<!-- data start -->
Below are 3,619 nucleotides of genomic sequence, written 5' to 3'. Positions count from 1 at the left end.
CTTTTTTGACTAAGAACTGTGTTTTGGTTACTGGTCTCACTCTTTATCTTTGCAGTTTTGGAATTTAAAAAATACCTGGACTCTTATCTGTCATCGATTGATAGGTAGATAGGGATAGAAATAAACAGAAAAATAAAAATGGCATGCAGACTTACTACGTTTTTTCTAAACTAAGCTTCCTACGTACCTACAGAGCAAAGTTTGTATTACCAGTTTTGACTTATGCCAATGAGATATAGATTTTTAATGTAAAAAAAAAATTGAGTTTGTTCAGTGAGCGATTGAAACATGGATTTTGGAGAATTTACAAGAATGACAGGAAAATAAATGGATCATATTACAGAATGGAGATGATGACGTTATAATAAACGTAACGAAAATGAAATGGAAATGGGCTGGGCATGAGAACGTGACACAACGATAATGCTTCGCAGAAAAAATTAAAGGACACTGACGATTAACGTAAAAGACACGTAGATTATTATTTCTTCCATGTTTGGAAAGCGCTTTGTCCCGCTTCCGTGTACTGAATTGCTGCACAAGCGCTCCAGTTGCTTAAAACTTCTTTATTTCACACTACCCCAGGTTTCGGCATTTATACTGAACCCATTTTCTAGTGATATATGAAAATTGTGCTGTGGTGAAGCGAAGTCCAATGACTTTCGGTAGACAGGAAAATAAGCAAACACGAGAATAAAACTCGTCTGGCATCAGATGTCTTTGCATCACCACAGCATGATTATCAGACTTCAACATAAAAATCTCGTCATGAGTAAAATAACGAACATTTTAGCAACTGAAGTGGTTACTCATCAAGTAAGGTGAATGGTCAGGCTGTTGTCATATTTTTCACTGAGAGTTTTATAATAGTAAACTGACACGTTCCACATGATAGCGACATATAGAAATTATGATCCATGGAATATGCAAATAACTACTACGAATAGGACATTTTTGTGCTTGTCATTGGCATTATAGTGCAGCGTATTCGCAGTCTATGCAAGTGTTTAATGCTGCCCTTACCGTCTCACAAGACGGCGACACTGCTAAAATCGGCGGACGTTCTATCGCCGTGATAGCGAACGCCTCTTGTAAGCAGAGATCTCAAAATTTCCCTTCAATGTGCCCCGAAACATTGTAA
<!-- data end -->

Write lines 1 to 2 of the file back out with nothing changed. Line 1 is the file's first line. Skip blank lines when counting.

Below are 3,619 nucleotides of genomic sequence, written 5' to 3'. Positions count from 1 at the left end.
CTTTTTTGACTAAGAACTGTGTTTTGGTTACTGGTCTCACTCTTTATCTTTGCAGTTTTGGAATTTAAAAAATACCTGGACTCTTATCTGTCATCGATTGATAGGTAGATAGGGATAGAAATAAACAGAAAAATAAAAATGGCATGCAGACTTACTACGTTTTTTCTAAACTAAGCTTCCTACGTACCTACAGAGCAAAGTTTGTATTACCAGTTTTGACTTATGCCAATGAGATATAGATTTTTAATGTAAAAAAAAAATTGAGTTTGTTCAGTGAGCGATTGAAACATGGATTTTGGAGAATTTACAAGAATGACAGGAAAATAAATGGATCATATTACAGAATGGAGATGATGACGTTATAATAAACGTAACGAAAATGAAATGGAAATGGGCTGGGCATGAGAACGTGACACAACGATAATGCTTCGCAGAAAAAATTAAAGGACACTGACGATTAACGTAAAAGACACGTAGATTATTATTTCTTCCATGTTTGGAAAGCGCTTTGTCCCGCTTCCGTGTACTGAATTGCTGCACAAGCGCTCCAGTTGCTTAAAACTTCTTTATTTCACACTACCCCAGGTTTCGGCATTTATACTGAACCCATTTTCTAGTGATATATGAAAATTGTGCTGTGGTGAAGCGAAGTCCAATGACTTTCGGTAGACAGGAAAATAAGCAAACACGAGAATAAAACTCGTCTGGCATCAGATGTCTTTGCATCACCACAGCATGATTATCAGACTTCAACATAAAAATCTCGTCATGAGTAAAATAACGAACATTTTAGCAACTGAAGTGGTTACTCATCAAGTAAGGTGAATGGTCAGGCTGTTGTCATATTTTTCACTGAGAGTTTTATAATAGTAAACTGACACGTTCCACATGATAGCGACATATAGAAATTATGATCCATGGAATATGCAAATAACTACTACGAATAGGACATTTTTGTGCTTGTCATTGGCATTATAGTGCAGCGTATTCGCAGTCTATGCAAGTGTTTAATGCTGCCCTTACCGTCTCACAAGACGGCGACACTGCTAAAATCGGCGGACGTTCTATCGCCGTGATAGCGAACGCCTCTTGTAAGCAGAGATCTCAAAATTTCCCTTCAATGTGCCCCGAAACATTGTAA